Christina Kitterman (Melanie Bell)
The first criminal trial tied to disbarred attorney Scott Rothstein’s $1.2 billion Ponzi scheme started Monday more than four years after the fraud collapsed.
Boca Raton attorney Christina Kitterman, who worked at Rothstein’s labor and employment law firm, faces three charges of wire fraud conspiracy. She allegedly posed as a Florida Bar investigator to deceive investors when they wanted their money back by telling them Rothstein was under investigation.
A jury of 11 women and one man was seated to hear the trial with Rothstein scheduled to appear as a defense witness. Opening statements started in the afternoon.
Eight low-level defendants have pleaded guilty to crimes associated with Rothstein’s settlement financing fraud, but Kitterman is the first to take her case to trial.
Later this month, Deerfield Beach attorney Douglas Bates is scheduled to stand trial for allegedly playing multiple roles to fool investors into sinking more money into the scam.
Senior U.S. District Judge Daniel T.K. Hurley in West Palm Beach said he was concerned that news coverage of Rothstein would make seating a panel difficult, but only a handle of potential jurors said they had heard of the former lawyer who turned into political kingmaker and philanthropist using other people’s money at Rothstein Rosenfeldt Adler.
Assistant U.S. Attorney Lawrence LaVecchio told Hurley he would produce statements Kitterman made to prosecutors before she was indicted last August.
The lead prosecutor told jurors some New York hedge funds decided they weren’t giving Rothstein any more money because he stopped paying supposed returns on their investments.
“She entered into a plan to deceive people. She deceived them by pretending to be somebody else to get them to part with money. It’s not a complicated case,” LaVecchio said. “Evidence will show she jumped in with both feet. There was no hesitation. Scott Rothstein told her to tell a blatant lie, and she agreed.”
Kitterman’s attorney, Valentin Rodriguez of West Palm Beach, told jurors Kitterman received no money from Rothstein for committing her alleged crime.
Rodriguez has said the prosecution case is built upon Rothstein, who is trying to reduce his prison sentence by testifying to put others in prison. Rodriguez said records will show his client never pretended to be a Florida Bar official.
Hurley cautioned jury candidates Kitterman couldn’t be convicted simply because she worked for Rothstein, who the judge said embarrassed the whole legal profession. “There cannot be guilt by association,” he said.
Kitterman allegedly said she served as an illegal pass-through for campaign contributions from Rothstein to U.S. Sen. John McCain and then-Gov. Charlie Crist. Rothstein reimbursed attorneys who would make campaign contributions at his direction through bonuses.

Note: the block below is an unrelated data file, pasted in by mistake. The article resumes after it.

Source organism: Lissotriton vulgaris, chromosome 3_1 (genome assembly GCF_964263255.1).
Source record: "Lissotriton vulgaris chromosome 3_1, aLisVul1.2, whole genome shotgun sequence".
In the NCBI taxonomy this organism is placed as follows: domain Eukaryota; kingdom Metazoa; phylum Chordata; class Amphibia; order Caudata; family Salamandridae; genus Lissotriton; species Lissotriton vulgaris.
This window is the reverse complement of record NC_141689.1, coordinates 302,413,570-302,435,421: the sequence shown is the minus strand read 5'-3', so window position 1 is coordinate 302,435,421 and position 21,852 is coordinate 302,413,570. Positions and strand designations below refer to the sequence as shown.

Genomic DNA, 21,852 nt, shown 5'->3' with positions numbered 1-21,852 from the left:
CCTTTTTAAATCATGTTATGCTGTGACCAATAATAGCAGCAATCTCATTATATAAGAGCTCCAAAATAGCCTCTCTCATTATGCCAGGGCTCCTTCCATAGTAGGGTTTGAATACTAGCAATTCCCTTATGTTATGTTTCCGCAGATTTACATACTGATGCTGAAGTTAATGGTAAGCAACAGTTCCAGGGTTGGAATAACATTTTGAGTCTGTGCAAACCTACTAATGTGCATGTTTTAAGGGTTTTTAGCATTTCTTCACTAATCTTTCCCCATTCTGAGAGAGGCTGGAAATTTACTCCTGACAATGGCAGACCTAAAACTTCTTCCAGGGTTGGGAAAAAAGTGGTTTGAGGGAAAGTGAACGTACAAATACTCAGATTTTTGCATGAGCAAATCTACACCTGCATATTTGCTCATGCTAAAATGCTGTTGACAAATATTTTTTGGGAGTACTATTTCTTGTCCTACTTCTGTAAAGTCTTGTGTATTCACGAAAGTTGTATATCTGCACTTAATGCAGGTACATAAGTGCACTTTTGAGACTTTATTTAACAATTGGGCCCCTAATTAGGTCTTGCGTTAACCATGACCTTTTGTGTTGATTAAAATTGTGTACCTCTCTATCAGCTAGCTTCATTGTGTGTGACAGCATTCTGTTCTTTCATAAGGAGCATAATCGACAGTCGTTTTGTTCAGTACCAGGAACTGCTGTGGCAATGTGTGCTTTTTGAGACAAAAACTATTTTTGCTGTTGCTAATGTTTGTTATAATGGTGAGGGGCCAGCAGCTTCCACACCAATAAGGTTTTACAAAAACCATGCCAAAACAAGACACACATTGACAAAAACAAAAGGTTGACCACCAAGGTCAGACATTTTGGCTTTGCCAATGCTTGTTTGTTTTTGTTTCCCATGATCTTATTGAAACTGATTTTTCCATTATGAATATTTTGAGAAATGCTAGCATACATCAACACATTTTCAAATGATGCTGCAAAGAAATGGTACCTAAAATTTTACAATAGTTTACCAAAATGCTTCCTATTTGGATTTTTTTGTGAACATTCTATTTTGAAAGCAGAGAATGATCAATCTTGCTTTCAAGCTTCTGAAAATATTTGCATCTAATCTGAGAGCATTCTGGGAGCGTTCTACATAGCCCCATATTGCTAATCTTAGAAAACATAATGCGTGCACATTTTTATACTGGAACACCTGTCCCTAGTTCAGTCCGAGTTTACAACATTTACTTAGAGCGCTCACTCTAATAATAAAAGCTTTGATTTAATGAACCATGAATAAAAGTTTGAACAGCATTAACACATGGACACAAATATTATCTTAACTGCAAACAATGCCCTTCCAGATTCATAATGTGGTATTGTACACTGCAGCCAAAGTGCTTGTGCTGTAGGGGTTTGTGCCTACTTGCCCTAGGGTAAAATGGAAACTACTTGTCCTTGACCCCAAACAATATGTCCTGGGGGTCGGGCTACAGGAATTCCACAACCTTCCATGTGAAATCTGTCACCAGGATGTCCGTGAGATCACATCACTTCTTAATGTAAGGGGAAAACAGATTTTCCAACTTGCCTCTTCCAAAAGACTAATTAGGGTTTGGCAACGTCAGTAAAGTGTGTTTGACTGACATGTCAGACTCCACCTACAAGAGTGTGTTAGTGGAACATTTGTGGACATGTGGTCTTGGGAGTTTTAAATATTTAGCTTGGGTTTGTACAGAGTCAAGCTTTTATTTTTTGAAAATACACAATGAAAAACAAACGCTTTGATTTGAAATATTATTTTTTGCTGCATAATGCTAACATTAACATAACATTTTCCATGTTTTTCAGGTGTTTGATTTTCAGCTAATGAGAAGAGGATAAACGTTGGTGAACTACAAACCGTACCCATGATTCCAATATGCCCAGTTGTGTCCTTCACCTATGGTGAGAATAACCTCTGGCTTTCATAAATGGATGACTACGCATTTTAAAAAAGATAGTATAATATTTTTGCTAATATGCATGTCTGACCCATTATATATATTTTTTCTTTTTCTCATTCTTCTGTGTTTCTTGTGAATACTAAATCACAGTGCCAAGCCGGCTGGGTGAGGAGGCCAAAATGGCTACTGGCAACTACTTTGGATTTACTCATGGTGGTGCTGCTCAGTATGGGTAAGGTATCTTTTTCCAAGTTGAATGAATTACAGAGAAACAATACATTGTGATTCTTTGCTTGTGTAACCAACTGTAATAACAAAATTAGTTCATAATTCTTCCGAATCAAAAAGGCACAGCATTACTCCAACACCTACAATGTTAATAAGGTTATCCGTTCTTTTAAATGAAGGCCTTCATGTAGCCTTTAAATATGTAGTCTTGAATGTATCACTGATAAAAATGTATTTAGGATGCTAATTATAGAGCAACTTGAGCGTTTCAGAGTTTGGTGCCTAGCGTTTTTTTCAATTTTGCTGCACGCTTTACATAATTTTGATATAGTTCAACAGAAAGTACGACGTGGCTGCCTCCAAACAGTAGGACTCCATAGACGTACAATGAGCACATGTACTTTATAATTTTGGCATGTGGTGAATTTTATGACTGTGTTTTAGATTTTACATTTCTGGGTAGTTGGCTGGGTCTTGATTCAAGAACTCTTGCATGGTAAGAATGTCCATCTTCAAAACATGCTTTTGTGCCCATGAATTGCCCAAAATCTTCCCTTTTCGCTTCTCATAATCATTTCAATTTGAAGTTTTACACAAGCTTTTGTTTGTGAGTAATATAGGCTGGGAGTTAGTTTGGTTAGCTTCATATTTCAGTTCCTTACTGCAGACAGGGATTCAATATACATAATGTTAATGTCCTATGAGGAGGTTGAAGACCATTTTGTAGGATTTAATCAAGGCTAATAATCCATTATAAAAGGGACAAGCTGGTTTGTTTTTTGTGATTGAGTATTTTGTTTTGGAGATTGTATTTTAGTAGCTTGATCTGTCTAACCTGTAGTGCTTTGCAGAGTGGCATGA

Hurley hasn’t decided whether to allow evidence about political donations.
Rodriguez said his client is not charged with any campaign abuse counts, and the evidence would erroneously paint many RRA attorneys as willing to do Rothstein’s criminal bidding.
Rodriguez told jurors Kitterman received no money from Rothstein for committing her alleged crime.
Rothstein, who is serving a 50-year prison sentence, is expected to take the stand near the end of the two-week trial.
Debra Villegas, the former chief operating officer at RRA and Rothstein’s administrative chief, is expected to be called as a witness for the prosecution. She is serving a 10-year prison sentence.
The wild card witness could be attorney Stuart Rosenfeldt, the only other equity partner at RRA who has been subpoenaed in the case. Rosenfeldt, who has not been charged in the case, has said he would invoke his constitutional privilege not to incriminate himself if called. His attorney, Bruce Lehr, a partner at Lehr Levi & Mendez in Miami, said he expects his client to take the stand.
Prosecutors charged Kitterman’s alleged assistance in the fraud allowed Rothstein to get money from investors for his fake lawsuit settlements, some of which carried the forged signatures of judges.
LaVecchio compared Kitterman to Villegas, who forged documents and people’s names for Rothstein.
Rodriguez, though, said his client never received anything beyond her salary while Rothstein gave Villegas a house and a Maserati and paid her a $250,000 salary.
Rodriguez said Kitterman was one of the hardest-working lawyers in RRA, and Rothstein “worked lawyers to death in that firm.”
Attorney William Scherer, a partner at Conrad & Scherer in Fort Lauderdale, was on hand Monday to observe the trial. He represents investors cheated by Rothstein and has interviewed Rothstein in civil depositions.
“People say things differently at trial than what they would say in one-on-one interviews,” he said.